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Chang walks away from tennis with no regrets

Michael Chang concluded his career in much the same manner as he lived it for 16 years ? finding joy in struggle and triumph in trying.

india Updated: Aug 27, 2003 11:19 IST

Michael Chang concluded his tennis career in much the same manner as he lived it for 16 years -- finding joy in the struggle and triumph in the trying.

The 31-year-old Asian-American star retired here Tuesday after losing to 15th seed Fernando Gonzalez of Chile 6-3, 7-5, 5-7, 6-4 in a first-round match at the year's final Grand Slam tournament.

Despite never reaching the pinnacle of world number one and being unable to capture another Slam title after his 1989 French Open crown at age 17, Chang left the sport with a smile on his face and no regrets.

"If you walk away having regrets and not with a smile, something is not right," Chang said. "It's important to walk away feeling good whether you win or you lose.

"I wouldn't change a thing. You have your opportunities to win and you take them as best you can. Sometimes you come through, sometimes not. Unfortunately for me, that second Grand Slam never came.

"But the Lord blessed me with more than I ever imagined. I can walk away feeling good about it."

Just 18 hours after 14-time Grand Slam champion Pete Sampras was given a royal sendoff on the same Arthur Ashe Stadium court, 223rd-ranked Chang made a relatively low-key exit to a standing ovation after a 2-10 farewell season.

"Not every athlete gets an ovation like that," Chang said. "It's special. You learn people care about me. This year I've learned more about how much people care about me than the years I played on tour.

"After 16 years, it will be nice to unpack my bags."

Chang defeated Sweden's Stefan Edberg in a thrilling five-set Roland Garros final 14 years ago to become the youngest men's Slam champion ever at 17 years and three months.

"The French Open brought out a cetain characteristic in me that was already there," he said. "It gave me a tremendous amount of confidence to go into any match knowing I was able to win. You go back to those memories and feed off that energy."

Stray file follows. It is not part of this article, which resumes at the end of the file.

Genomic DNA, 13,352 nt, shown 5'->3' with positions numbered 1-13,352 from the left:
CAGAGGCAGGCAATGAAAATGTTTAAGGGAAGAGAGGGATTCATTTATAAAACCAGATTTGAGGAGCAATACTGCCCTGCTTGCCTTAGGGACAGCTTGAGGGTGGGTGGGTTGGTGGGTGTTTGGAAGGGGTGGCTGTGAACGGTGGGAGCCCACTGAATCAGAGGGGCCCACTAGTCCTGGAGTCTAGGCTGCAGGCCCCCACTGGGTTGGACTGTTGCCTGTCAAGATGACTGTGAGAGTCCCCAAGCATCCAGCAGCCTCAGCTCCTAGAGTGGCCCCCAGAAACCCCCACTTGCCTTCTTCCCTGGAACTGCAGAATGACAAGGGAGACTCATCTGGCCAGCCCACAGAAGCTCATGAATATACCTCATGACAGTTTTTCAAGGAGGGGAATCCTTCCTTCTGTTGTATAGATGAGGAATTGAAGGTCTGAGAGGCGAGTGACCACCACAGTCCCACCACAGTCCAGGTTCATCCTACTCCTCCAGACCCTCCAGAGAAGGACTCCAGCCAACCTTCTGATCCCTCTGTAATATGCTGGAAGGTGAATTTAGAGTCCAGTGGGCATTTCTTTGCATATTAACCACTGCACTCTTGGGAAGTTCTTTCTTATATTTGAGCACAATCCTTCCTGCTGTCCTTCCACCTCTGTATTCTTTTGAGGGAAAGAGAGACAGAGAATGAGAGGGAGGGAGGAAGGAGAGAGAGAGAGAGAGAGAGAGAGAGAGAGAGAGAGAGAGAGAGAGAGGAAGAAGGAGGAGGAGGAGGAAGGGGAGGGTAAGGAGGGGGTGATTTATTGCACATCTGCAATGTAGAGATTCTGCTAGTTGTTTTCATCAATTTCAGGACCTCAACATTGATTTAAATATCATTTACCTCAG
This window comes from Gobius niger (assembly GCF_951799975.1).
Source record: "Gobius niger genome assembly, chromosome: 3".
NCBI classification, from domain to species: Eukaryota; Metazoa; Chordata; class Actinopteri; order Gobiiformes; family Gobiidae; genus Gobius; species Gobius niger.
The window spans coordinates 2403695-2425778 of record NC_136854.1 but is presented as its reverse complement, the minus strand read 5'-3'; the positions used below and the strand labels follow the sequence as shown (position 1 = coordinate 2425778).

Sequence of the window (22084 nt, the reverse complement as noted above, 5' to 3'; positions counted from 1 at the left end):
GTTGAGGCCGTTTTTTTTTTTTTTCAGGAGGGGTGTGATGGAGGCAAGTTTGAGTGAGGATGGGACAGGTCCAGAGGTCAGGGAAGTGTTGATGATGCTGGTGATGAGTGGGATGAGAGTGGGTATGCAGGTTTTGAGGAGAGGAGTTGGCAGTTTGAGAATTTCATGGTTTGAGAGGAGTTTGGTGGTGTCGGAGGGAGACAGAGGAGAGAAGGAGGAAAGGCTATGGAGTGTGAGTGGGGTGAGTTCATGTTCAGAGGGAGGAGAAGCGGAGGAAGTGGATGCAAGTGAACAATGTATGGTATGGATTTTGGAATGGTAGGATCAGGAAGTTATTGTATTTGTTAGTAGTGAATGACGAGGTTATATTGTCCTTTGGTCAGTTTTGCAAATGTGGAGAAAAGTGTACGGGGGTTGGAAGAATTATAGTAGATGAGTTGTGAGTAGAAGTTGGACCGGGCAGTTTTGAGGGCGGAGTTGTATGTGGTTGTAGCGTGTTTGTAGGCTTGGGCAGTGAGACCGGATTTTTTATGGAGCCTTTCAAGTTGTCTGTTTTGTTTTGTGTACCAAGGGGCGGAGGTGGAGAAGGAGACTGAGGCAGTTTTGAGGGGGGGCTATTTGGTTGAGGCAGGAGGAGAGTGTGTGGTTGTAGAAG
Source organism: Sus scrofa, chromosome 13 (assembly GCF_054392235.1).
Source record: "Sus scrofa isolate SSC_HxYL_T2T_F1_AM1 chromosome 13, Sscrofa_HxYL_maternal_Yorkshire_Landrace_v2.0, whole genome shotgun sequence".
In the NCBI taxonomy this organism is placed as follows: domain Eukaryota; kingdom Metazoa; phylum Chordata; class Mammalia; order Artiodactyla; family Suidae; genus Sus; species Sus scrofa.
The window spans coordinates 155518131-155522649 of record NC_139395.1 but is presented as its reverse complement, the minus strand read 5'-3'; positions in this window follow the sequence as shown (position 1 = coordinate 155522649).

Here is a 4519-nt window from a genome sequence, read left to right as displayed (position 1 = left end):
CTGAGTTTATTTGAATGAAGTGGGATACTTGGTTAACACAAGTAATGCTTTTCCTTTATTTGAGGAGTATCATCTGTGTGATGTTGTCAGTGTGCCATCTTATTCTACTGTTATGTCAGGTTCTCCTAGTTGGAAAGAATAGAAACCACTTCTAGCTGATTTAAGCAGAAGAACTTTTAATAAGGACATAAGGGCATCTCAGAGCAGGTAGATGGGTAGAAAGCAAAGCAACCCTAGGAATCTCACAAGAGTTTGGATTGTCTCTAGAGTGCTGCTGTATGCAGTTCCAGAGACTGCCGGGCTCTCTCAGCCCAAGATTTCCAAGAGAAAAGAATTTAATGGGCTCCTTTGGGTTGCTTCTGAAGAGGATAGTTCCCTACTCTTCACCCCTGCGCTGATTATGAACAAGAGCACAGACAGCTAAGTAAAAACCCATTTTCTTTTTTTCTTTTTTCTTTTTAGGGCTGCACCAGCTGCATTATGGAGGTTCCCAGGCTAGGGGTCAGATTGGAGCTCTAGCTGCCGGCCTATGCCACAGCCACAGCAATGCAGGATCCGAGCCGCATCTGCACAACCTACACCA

The defining match of Chang's career was a fourth-round, five-set win over then-number one Ivan Lendl on his way to that title. Cramps forced Chang to serve underhanded at one point in a duel that went four hours and 37 minutes.

"That match taught me a lot about life," Chang said. "As a person and player I have had to fight. Those kinds of matches remind me that to fight and not give up is a great thing.

"It would be nice to be remembered as a person who gave his best win or lose."

Failures dogged Chang. He peaked at second in the rankings in 1996 after losing the US Open final to Sampras. Chang's life might have been different had he won that day.

"I sometimes think about that," he said. "If I had won that match and I had become number one, I would have lost a little bit of drive.

"Even though I didn't win that match it helped get me through some difficult times. I learned a lot about myself and life," Chang said. "Those things developed characteristics in me as a person that will help me in the future."

Chang lost the 1996 US and Australian Open finals and in the semi-finals of both events in 1997. Chang never again reached the fourth round at a Slam, never wore that second Slam crown.

"I came awfully close," Chang said. "All I can say is I went out and tried. That's all you can ask of yourself."

Chang has won 34 titles and more than 19 million dollars, finishing with a career mark of 662-312 record. His career began as a US Open wild card entry, at age 15 in 1987, and ended the same way.

"It was emotional for me," Chang said. "I tried to keep my mind on other things to keep my composure. The last few years have been tough but I pushed myself. I believed there was an opportunity to win a major."

Jim Courier, a retired contemporary of Chang, called him "the ultimate hustler, one of the fastest players that ever graced a court".

"If you're able to walk away and have the respect of your fellow players, that means a lot," Chang said.

Chang's last victory was a 6-1, 6-1 triumph over American Zack Fleishman last month at Los Angeles, where his final ATP title came in 2000.

"This whole year has been bittersweet," Chang said. "Obviously you are excited about moving on to other things. But at the same time you love tennis, being out there, hit a shot and scream at the top of your lungs and not hear yourself because of the crowd.

"Those are things I will always carry with me in my heart. I'll hopefully use those things to tell my own kids some bedtime stories. I'm excited about future stuff. But it's going to be tough leaving tennis."

First Published: Aug 27, 2003 09:48 IST